Before you laugh at any of this silliness, please consider that some very smart men in pin-stripe suits also like to predict the end of the world as we know it. For instance, the September issue of Money magazine profiles five pundits in an article titled, “It’s Going to Collapse, and Other Dire Warnings About Stocks.”

Money Magazine summarizes these five super-bears with a single short headline of what each said:

  1. “It’s Going to Be Agonizing” – Thomas Forester, CIO, Forester Capital Management
  2. “It’s Going to Collapse” – Jimmy Rogers, hedge fund manager
  3. “Asset Holders Will Lose 50%” – Marc Faber, author of “The Gloom, Boom & Doom Report”
  4. “There is Not Enough Fear” – Rob Arnott, chairman and founder of Research Affiliates
  5. “All Markets are Increasingly at Risk” – Bill Gross, manager, Janus Henderson Global Bond Fund

I know two of these analysts fairly well, having introduced them many times at investment conferences, and I have heard these two authors issue the same warnings for a long time. Another author I know well has been predicting “The Greater Depression” for almost 40 years at dozens of investment conferences.

After the September issue of Money went to press, other big-name economists joined the parade of bears. On September 15, 2017, Robert Schiller warned of a coming crash (“A Nobel Prize Winner’s Dire Market Warning,” NASDAQ.com). He is famous for developing a cyclically-adjusted price/earnings (CAPE) ratio, which now stands at 30.2, or “more than 85% above its long-term average of 16.1.” But economist Jeremy Siegel says that the CAPE ratio “may be over-pessimistic because of changes in the computation of GAAP earnings (e.g., ‘mark-to-market’ accounting) that are used in the Shiller CAPE model. When consistent earnings data, such as NIPA (national income and product account) after-tax corporate profits are substituted for GAAP earnings, the forecasting of the CAPE model improves and forecasts of U.S. equity returns increase significantly” (source: Ed Yardeni, “Stocks Not Too Hot,” September 18, 2017).

Putting “Household Income” Under the Microscope

Super-bears tend to get the headlines, for the same reason that earthquakes, hurricanes, terrorist attacks, and stupid tweets garner more headlines than sunny skies, peaceful times, good deeds, and sensible ideas.

Another form of negativism is exemplified by Bernie Sanders’ insistent claim that “99% of all new income today (is) going to the top 1%.” That attitude resurfaced a week ago after the Census Bureau announced that median U.S. real household income rose 3.2% during 2016, reaching an all-time high.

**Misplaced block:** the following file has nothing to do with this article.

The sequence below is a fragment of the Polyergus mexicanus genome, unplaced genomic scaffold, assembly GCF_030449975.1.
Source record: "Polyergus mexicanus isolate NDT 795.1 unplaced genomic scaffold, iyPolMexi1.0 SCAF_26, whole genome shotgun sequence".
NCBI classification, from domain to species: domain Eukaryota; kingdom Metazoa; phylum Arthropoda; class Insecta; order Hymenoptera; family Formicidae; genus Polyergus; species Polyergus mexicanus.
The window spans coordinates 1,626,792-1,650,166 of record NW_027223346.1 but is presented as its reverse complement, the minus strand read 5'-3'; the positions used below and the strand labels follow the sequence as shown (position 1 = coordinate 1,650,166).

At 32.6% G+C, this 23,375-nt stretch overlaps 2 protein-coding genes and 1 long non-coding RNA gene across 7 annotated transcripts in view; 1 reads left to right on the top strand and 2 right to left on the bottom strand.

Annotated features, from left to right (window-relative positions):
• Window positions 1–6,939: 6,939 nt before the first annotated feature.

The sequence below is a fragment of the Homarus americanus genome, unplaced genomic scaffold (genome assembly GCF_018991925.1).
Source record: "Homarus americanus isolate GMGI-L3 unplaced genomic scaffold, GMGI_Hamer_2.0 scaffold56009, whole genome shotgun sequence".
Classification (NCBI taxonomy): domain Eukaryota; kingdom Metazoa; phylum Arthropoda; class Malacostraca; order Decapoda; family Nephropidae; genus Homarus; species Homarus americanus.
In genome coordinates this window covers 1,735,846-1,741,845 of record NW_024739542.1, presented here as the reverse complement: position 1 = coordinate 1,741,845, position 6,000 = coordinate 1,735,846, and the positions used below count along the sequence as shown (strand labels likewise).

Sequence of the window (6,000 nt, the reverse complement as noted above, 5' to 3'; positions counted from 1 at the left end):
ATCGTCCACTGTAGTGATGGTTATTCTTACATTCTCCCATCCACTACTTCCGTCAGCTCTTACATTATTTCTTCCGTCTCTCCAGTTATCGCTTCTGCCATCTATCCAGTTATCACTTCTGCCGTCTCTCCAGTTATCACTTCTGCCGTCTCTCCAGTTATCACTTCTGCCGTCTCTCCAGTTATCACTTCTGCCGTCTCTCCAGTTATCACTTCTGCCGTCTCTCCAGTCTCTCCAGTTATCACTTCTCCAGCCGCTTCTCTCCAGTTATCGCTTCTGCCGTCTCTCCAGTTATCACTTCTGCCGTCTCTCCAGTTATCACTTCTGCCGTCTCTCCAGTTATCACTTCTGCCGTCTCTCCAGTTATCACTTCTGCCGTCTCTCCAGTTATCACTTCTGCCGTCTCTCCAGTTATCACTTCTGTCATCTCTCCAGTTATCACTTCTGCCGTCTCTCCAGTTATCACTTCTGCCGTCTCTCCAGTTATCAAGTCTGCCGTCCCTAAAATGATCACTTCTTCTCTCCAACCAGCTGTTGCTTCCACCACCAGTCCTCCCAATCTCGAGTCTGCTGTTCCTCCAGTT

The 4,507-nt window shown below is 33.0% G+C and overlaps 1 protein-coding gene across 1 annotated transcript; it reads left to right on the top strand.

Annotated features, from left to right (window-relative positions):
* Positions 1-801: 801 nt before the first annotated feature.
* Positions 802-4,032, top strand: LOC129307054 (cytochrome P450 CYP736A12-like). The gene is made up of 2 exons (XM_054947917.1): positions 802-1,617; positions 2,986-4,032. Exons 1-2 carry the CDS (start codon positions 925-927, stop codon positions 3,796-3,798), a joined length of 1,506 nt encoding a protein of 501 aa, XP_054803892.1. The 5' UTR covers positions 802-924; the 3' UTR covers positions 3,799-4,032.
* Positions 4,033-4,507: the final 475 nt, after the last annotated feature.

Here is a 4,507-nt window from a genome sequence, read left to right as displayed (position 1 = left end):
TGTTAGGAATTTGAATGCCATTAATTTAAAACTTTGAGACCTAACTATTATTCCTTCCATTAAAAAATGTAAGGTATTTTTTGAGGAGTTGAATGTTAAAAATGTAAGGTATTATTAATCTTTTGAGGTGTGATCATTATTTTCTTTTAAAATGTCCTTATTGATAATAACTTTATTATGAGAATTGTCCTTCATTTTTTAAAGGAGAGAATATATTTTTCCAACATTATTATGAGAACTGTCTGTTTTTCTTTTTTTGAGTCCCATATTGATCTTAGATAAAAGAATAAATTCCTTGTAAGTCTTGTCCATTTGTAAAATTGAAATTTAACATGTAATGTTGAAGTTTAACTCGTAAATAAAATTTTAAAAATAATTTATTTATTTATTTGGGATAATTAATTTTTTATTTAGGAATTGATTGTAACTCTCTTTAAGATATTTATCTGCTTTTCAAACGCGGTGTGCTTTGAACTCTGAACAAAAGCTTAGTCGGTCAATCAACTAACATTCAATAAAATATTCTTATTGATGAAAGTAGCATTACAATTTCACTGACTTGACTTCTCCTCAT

Household and Family Income Chart

Graphs are for illustrative and discussion purposes only. Please read important disclosures at the end of this commentary.

This good news on median household income was reported in the New York Times under this headline:

“Bump in U.S. Incomes Doesn’t Erase 50 Years of Pain”

--New York Times headline, September 16, 2017

Those “50 years of pain” included some flat-lines and downdrafts in the 1970s, early 1990s, and 2008-9, but the general trend was up. (For reference purposes, a median is the mid-point of all samples, which is a fairer measure of wealth distribution than the mean, which can be distorted by a few multi-billionaires.)

The whole concept of mean (or median) household incomes is also flawed due to the rapidly changing nature of households: The number of people per household has been constantly shrinking over the last few decades, meaning that slightly more real income per household means far more income per capita.

In addition, traditional families accounted for about 75% of households in 1982 but only 65% in 2016:

Percentage of Traditional Families Bar Chart

Graphs are for illustrative and discussion purposes only. Please read important disclosures at the end of this commentary.

Also, a lot of government benefits are not counted as income, making “real income” statistics incomplete. Comparing apples to apples (before taxes), economist Ed Yardeni calculates that “real average personal income per household (pre-tax) is up 26% from 2000 through 2016.” That’s not stagnation, is it? Even more compelling is that real personal consumption per household is up 28% from 2000 through 2016.

Real Personal Consumption Expenditures per Household Chart

Graphs are for illustrative and discussion purposes only. Please read important disclosures at the end of this commentary.

This steadily rising chart contradicts what the New York Times dourly labels as “50 Years of Pain.”

As for Bernie Sanders’ negative mantra about the 1% grabbing 99% of all new income, the Wall Street Journal’s analysis of the Census data (in “New Record for Household Incomes,” September 13, 2017) concludes that “Incomes rose last year across all racial and age categories, inside cities and outside metropolitan areas, for native-born Americans and immigrants. Poverty rates also fell for most groups.”

Martin Feldstein, chairman of the Council of Economic Advisers under President Reagan, also points out (in “We’re Richer Than We Realize,” Wall Street Journal, September 8, 2017) that “the government statistics grossly understate the value of improvements in the existing goods and services.” Free online information is a simple example, but the best way to frame this question is to ask: “Given all the products and services available at the time, when would you prefer to live – in the 1950s, 1970s, 1990s, or now?”